Although this nurse practitioner service is available to children, parents, individuals, and their extended families, paediatric consultations form the vast majority of our work, accounting for almost two thirds of all contacts (954 of 1515, May 2002–03).

The statistics relating to acute paediatric consultations illustrate that the total number of 0–16 year olds seen between May 2002 and May 2003 was 954; of these, 744 were 0–5 year olds. The commonest paediatric presentations were for skin conditions (23%), vaccinations (16%), ear nose and throat (14%), and respiratory conditions (10%). A total of 291 drugs were dispensed/prescribed within these 744 consultations (39%). These were predominantly for analgesics (11%), antibiotics (11%), and emollients (4%).

Further analysis of the 0–5 year olds data reveals that between May 2001 and May 2002, 59% of children, after clinical assessment, were offered “advice only”. A further 39% received treatment; 1% were referred to their own GP and a further 1% to paediatric secondary care.

The data show nurse practitioners can be seen as key care providers for children presenting with acute conditions in a primary care setting, as most conditions are self limiting and do not require any medical intervention. What the data do not illustrate is that as primary care nurse practitioners we also possess considerable knowledge of the determinants of health within our local community. This makes it possible for us to support the child and family beyond issues related entirely to the treatment of their presenting complaints.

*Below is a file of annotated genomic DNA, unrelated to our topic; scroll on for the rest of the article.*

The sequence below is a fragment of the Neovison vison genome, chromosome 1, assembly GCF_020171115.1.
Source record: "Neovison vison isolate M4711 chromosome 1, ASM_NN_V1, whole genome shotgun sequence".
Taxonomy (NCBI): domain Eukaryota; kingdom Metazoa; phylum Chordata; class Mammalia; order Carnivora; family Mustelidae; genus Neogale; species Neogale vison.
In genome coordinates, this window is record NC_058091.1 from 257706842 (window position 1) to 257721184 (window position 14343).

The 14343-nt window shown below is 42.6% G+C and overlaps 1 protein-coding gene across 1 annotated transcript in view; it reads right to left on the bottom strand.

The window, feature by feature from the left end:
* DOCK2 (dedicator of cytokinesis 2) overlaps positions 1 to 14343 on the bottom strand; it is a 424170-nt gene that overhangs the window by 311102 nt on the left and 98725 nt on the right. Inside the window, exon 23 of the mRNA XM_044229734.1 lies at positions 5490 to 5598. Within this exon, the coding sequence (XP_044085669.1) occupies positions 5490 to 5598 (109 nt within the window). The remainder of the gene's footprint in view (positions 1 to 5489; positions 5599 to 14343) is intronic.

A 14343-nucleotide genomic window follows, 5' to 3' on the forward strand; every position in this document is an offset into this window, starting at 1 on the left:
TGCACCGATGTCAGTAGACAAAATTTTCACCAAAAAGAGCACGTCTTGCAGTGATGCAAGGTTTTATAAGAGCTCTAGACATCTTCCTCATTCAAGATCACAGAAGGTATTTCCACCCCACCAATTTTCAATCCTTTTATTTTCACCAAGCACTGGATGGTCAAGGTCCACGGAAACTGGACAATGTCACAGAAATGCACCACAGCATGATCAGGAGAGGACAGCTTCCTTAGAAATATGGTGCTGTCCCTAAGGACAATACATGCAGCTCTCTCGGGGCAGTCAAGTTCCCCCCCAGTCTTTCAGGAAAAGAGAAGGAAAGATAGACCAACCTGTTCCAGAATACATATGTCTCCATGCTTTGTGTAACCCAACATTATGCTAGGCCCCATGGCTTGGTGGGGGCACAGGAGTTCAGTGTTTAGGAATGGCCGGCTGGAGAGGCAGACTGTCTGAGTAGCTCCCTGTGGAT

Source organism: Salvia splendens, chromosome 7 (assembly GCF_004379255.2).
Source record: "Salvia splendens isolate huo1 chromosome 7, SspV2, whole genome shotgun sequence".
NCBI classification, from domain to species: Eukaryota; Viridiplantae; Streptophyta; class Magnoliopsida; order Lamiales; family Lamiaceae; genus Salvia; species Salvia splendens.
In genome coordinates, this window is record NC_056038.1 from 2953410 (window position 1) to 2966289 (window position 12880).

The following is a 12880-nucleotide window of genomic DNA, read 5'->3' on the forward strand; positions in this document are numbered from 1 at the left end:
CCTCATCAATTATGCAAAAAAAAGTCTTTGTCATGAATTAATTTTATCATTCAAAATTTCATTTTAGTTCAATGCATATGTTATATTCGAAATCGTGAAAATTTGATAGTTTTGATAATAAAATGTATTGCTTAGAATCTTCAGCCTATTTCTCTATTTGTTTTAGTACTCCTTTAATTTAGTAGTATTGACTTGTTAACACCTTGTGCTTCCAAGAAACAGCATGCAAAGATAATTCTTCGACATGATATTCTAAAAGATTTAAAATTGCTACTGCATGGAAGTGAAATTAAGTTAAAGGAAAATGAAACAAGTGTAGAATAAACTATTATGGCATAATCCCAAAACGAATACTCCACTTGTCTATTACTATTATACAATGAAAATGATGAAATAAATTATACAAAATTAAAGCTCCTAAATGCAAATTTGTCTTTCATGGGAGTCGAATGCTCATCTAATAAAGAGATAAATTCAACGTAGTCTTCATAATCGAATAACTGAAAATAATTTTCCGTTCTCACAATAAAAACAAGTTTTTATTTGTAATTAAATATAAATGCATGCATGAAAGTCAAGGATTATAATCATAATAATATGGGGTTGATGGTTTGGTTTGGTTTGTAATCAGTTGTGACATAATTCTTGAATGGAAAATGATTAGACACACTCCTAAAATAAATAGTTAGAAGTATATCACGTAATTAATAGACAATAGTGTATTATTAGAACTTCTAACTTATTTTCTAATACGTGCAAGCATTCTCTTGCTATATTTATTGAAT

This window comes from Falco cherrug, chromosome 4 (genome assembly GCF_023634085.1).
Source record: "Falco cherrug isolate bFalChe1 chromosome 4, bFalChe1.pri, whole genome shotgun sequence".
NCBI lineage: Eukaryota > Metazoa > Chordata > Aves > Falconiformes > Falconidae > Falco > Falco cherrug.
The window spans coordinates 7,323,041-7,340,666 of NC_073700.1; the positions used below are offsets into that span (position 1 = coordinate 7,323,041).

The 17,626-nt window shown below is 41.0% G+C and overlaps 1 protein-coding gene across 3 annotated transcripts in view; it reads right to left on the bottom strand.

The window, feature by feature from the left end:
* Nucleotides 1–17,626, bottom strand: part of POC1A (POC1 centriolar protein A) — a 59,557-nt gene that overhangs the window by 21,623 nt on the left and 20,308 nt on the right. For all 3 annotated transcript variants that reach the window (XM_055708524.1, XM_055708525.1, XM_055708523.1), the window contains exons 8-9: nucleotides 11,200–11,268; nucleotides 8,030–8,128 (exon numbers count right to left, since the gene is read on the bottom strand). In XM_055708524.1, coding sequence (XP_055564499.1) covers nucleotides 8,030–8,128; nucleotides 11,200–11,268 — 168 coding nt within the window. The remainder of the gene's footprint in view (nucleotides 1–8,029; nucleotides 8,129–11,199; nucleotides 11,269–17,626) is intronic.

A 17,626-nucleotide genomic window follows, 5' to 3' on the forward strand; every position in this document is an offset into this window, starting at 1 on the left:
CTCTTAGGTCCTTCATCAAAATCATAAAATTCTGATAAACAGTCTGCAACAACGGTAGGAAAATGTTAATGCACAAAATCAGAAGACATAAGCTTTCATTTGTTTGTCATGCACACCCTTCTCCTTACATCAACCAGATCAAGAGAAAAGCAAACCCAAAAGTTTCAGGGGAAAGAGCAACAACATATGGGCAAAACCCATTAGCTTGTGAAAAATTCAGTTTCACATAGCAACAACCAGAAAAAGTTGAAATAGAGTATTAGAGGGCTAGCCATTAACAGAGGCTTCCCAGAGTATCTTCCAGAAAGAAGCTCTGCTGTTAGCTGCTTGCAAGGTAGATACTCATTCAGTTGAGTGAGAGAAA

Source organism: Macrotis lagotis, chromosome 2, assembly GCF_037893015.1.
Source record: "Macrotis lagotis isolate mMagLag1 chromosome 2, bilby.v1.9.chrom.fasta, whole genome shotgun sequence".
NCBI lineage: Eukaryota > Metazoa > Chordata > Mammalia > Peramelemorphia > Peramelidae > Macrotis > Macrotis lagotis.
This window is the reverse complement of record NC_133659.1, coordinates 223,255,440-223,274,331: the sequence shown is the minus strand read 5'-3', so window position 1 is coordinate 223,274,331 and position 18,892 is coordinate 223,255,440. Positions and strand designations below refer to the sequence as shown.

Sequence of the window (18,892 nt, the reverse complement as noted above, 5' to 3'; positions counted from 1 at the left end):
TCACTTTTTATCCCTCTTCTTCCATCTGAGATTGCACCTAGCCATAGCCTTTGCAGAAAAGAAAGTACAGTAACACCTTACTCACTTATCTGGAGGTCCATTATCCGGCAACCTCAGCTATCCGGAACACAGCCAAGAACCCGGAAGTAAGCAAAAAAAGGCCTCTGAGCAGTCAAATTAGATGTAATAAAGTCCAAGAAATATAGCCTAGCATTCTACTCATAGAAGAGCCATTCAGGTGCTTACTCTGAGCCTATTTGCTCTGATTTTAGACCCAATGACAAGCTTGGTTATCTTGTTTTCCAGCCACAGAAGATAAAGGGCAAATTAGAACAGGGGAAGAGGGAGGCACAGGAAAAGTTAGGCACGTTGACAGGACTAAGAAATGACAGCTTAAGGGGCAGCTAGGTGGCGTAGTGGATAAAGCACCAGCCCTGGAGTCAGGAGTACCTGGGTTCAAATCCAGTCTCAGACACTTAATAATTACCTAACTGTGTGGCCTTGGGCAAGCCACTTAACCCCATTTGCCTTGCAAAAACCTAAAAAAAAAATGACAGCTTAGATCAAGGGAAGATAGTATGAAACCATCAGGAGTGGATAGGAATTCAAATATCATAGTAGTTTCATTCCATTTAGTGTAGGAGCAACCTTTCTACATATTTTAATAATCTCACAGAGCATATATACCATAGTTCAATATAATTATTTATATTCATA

To illustrate, one example from our practice was the many children who presented to our service with impetigo. It transpired that many of the affected children attended the same school nearby and there were no overt hand washing/hygiene practices in place. Having regular contact with local parents enabled us to discuss infection pathways and possible solutions with those concerned in a sensitive way to resolve the situation.

Comprehensive audit trails reveal that we are providing an effective, safe, primary care service while adhering to our Scope of Professional Practice.5 We have also sought the views of service users and the data confirm that nurse practitioners can provide a range of health care services for children that are acceptable to their parents/carers and that parents/carers attach high value to the fact that the service is an easily accessible point of contact.

Parents/carers inform us that they do not want unnecessary contact with their GP or lengthy waits in accident and emergency departments—services which can be miles away from their homes—for their children to receive treatment for minor ailments and minor injuries that often require advice only or simple treatments. Nurse practitioners can provide this level of care and can, after clinical assessment of the child, determine when a more specialised paediatric opinion is required.

There are many good reasons for introducing the nurse practitioner role in different settings and each must identify its own. The value of our nurse practitioner service is that it is a convenient, safe, effective health care provision for children presenting with acute illnesses.

Role in acute paediatric care